You're thinking about implementing Scrum in your organization — but something is holding you back. After all, Scrum calls for big change, and if yours is like most organizations, big changes aren't taken lightly. You're coaching humans, after all. You'll feel a lot of pressure to do it right. You'll be responsible for creating an environment where Scrum can succeed, for doing the foundational work needed for Scrum to deliver. With expectations high, how do you gauge your organization's appetite, readiness, and willingness for Scrum? How can you set yourself — and your organization — up for success?
While there are no definitive answers, there are some signs that can indicate that Scrum may be the right path to take. In this article, we look at some of those key signs and share advice from industry experts. These people have "been there" and have "done that." They know that some of their advice can be a bit scary, and that's why they (and hundreds of other experts) are willing to help organizations with the journey. At some point organizations need to make a leap of faith, but they don't need to do it alone.
Related: Read the Business Agility Report Special Edition by Scrum Alliance
One of the people we sought out for advice is Bob Hartman, founder of Agile for All and an Agile speaker, blogger, and thought leader. He has more than 30 years of software industry experience and is a member of the Scrum Alliance® Board of Directors. His first point is that, for an organization to take on Scrum, there must be a recognized need. "Organizations have to understand if they are successful today," he says. "There must be a need to do better."
This may sound obvious, but it's a key point. If your organization is satisfied with the results it's getting from your current project execution, there won't be a perceived need to change. However, if, as Hartman says, you're "running into the same problems over and over without knowing how to fix them," then Scrum is a route worth considering.
Most organizations probably find themselves somewhere in the middle: not in a shambles, but not completely successful, with at least some areas where the mistakes of the past are recurring. This a good indicator you may be ready for something different — clearly the current direction isn't working.
Michael Sahota, author of An Agile Adoption and Transformation Survival Guide, identifies another indicator: He asks, "Are workers in the organization interested in trying new things?" Ultimately, Scrum's success will come from its adoption at the front line. So employees have to be willing to try something different, to challenge traditional ways of executing projects. If employees are comfortable and content with their current project execution approach, Scrum will struggle to gain a foothold. You need to find an area of your organization that's ready to try something different.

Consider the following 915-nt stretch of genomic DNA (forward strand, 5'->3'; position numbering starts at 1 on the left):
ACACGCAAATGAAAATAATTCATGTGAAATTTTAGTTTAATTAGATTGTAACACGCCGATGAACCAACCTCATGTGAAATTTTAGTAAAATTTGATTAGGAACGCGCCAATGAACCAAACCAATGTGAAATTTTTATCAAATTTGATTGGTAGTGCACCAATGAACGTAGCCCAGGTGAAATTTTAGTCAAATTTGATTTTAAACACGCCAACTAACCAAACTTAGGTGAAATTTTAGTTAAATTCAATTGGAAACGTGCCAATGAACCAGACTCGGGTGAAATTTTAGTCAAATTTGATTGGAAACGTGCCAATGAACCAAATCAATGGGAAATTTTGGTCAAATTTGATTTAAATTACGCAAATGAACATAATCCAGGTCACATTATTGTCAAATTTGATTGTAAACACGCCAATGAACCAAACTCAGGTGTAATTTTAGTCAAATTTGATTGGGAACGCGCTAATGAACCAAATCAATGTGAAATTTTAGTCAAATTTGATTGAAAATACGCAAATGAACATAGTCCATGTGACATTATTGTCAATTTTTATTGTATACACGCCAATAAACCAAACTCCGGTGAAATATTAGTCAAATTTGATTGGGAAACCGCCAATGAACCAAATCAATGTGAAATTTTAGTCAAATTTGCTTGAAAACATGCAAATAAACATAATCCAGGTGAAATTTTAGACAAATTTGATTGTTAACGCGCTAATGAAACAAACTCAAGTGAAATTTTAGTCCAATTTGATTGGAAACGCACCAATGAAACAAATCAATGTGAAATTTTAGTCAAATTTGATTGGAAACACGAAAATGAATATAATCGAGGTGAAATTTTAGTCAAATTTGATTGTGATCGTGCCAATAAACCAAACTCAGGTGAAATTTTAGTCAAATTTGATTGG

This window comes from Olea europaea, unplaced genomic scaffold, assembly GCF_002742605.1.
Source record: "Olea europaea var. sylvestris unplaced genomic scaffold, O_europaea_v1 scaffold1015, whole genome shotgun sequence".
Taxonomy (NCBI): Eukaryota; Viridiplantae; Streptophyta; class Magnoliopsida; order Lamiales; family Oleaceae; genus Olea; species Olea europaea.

You can't determine whether your organization is ready for Scrum by considering the willingness of employees alone. You also need to consider the executives. Senior-level commitment to Scrum is vital to success, and our experts leave no doubt as to how important they think this is. In Hartman's words, "You need executive buy-in -- not just for Scrum, but for what it means at the executive and management levels." Sahota puts a number on it, saying, "Seventy-five percent of managers need to believe the status quo is unacceptable." He goes on to point out that the executive team's commitment needs to run deeper than to support Scrum concepts from afar: "They need to lead by example, to demonstrate by their own behavior how they function as a high-performance team."
Executive commitment to the success of Scrum is frequently identified as a key driver of success. In the 2013 report The State of Scrum: Benchmarks & Guidelines, commissioned by Scrum Alliance®, it was the most frequently cited success factor. Our experts provide some context, correcting a misconception Sahota identifies: "Organizations misunderstand Scrum as a process they can just install in their current organizational context." That won't work. Readiness to truly embrace Scrum means accepting a new way of working that not only changes processes and practices but also changes the organization to its very core, so that it can leverage the opportunities Scrum presents.
So does this mean that your organization isn't ready for Scrum unless you're ready to implement broad and fundamental change as soon as you start working with it? No, but it does mean that you need to consider those changes a necessary part of an environment in which Scrum can deliver the biggest return on the investment you're making.
To begin a journey with Scrum is to accept that the old way of doing things isn't delivering the results your organization needs. It's an exploration of an alternative approach that offers benefits in customer satisfaction, employee engagement, and, potentially, project timelines and budgets that simply cannot be achieved with other approaches. However, it also means accepting that Scrum may drive organizational change that is, at times, uncomfortable. And it means challenging preconceived ideas about how an organization should be run.
If you have an appetite for a different way of working and are prepared to commit to the journey with Scrum at all levels of the organization, top to bottom, then you're ready to begin your exploration. If you or your organization don't yet have this appetite or aren't yet prepared to make such a commitment, then you know where to put your efforts, if you think Scrum could be right for you — someday.
To learn more about how others are using Scrum, download the State of Scrum report. Interested in joining Scrum Alliance®? Find the certification that's right for you.
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